Artist Sees Painting as a Way of Life
Artist Sees Painting as a Way of Life

Categories: Community Life

SummerMelody_largeBy Guest Blogger Mel Finefrock, editor and freelance writer

Prior to losing his sight due to complications with epilepsy, John Bramblitt processed his world and his experiences through drawing. Amidst grieving and adjusting to a life with blindness as a secondary disability, he found that he felt isolated both from himself and people around him. When he realized that what was missing in his life was art, he began to dabble in painting by touch.

At first, painting helped Bramblitt to express his anger with regard to the loss of his sight, but over time, he found that those feelings were replaced by a sense of peace and calm. Self-doubt gave way to self-confidence; aimlessness to purpose; and desolation to hope and joy. Through art, Bramblitt rediscovered himself and found a way to connect with others, starting with friends and family and eventually branching out to the public.

Of course, Bramblitt wasn’t aware initially, beyond a certain point, of the therapeutic effects which art had on him or, furthermore, that he would begin to deliver therapy to others. “I didn’t even think of painting as therapy for me – I thought it might actually be a little dysfunctional – so I didn’t tell anybody at first,” Bramblitt recounts. “But after six to eight months, I was so much calmer and happier, and then I wanted to do a show so I could meet other artists, because I wanted to meet other people who were just as obsessed as I was about art.”

At last, Bramblitt found the sense of community he had come to miss so much; to him, it was refreshing to be in the presence of like-minded people who may not necessarily have been going through the same things he was, but who had struggles of their own and could relate on that level.

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Why Disability Inclusion Won’t Work
Why Disability Inclusion Won’t Work

Categories: Civil Rights & Voting, Community Life

A cartoon stick figure stands with the words "Quality Control" and "Rejected" stamped on his back.

By Guest Blogger Kathe Palermo Skinner, M.A., L.M.F.T.

As a marriage and family therapist with multiple sclerosis, I write for this blog and others like it, getting the opportunity to be a source of strength for people and their families. That’s why I was surprised when one organization denied my professional presence because I didn’t have that specific chronic illness/disability.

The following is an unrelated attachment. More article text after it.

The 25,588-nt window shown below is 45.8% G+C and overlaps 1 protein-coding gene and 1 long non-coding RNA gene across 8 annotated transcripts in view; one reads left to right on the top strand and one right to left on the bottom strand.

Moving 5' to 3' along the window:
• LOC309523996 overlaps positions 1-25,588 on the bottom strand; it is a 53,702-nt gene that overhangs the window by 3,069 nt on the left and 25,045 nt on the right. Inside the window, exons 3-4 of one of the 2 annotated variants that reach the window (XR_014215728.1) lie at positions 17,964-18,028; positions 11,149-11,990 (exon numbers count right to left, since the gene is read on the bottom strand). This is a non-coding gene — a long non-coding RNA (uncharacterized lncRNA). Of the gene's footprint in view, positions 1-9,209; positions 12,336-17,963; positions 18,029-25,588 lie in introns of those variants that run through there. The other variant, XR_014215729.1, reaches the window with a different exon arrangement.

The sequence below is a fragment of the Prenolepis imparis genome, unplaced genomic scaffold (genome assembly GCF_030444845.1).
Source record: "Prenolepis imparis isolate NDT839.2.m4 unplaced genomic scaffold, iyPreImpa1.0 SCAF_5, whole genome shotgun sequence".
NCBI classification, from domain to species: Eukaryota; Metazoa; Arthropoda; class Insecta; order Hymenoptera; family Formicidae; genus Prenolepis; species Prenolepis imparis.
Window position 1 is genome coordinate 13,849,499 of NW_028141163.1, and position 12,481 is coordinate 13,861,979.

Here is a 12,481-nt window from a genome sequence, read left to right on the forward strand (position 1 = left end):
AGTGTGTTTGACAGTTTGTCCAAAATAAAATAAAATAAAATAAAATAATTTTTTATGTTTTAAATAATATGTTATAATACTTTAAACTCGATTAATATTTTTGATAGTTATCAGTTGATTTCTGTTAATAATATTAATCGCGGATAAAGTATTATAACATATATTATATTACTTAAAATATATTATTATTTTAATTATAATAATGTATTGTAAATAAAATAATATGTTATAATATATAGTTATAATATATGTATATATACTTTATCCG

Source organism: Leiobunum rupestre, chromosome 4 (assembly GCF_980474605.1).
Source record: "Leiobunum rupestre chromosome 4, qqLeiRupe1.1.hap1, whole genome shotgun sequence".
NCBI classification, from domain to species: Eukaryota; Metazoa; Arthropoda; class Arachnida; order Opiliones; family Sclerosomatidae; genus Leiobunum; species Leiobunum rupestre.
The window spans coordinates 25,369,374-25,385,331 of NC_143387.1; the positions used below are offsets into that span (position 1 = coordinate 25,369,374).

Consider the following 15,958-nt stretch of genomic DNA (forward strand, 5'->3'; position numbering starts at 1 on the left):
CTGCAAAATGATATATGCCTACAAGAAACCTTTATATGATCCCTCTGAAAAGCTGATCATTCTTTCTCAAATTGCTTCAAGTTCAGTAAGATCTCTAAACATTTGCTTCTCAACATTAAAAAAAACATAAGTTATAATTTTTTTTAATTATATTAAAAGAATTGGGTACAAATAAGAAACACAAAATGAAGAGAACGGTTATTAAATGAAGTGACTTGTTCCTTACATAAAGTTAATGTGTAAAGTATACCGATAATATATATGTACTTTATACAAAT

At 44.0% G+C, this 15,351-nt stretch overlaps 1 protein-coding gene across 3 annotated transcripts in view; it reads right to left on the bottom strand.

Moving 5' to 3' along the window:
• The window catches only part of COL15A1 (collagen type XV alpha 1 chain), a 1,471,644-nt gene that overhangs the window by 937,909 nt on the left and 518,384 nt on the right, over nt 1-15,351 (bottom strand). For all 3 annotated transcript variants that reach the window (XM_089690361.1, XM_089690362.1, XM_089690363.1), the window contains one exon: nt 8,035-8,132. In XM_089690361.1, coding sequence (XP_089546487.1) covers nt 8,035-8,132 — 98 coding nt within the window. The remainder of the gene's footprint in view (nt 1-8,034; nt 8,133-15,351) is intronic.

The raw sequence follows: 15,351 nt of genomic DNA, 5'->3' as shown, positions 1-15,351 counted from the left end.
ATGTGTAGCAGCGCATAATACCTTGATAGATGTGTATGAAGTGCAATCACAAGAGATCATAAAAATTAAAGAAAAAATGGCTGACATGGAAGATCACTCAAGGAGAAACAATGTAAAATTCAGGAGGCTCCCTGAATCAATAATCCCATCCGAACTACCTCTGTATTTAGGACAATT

Though illness-specific groups may be essential to living well, the “micro” view of disability dilutes what’s important for the non-disabled world to know. Advocating for one chronicity over another may be a reason society doesn’t see an inclusive, “macro” view of disability/chronic illness.

For inclusion to be successful, the commonality between disorders needs emphasis, not the differences between them.

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Understanding Disability in America Using Census Bureau Statistics
Understanding Disability in America Using Census Bureau Statistics

Categories: Community Life

Census Disability Data Slide

By Guest Blogger Amy Steinweg, survey statistician, U.S. Census Bureau

July 26, 2014 marked the 24th anniversary of the Americans with Disabilities Act. Do you know how federal, tribal, state and local planners know the characteristics of local populations in order to improve services such as more accessible transportation? Or, how someone can evaluate the success of these programs? The answers to both of these questions are: U.S. Census Bureau statistics.

The Census Bureau collects disability data throughout the year and on multiple surveys. The most useful survey for this purpose may be the American Community Survey (ACS). The ACS has the largest sample size of any of the Census Bureau surveys. As a result, it can produce estimates for places, cities and counties, in addition to larger geographies. The ACS includes six questions on disability and a variety of additional topics such as demographics, employment and health insurance coverage.

Statistics about the size, distribution and needs of the population with disabilities are essential for developing disability employment policy. For the Americans with Disabilities Act (ADA), information about functional limitations are important to ensure that comparable services are available to all people with disabilities. Under the Older Americans Act, federal grants are awarded to states and tribal areas based on the number of elderly people with physical and mental disabilities.

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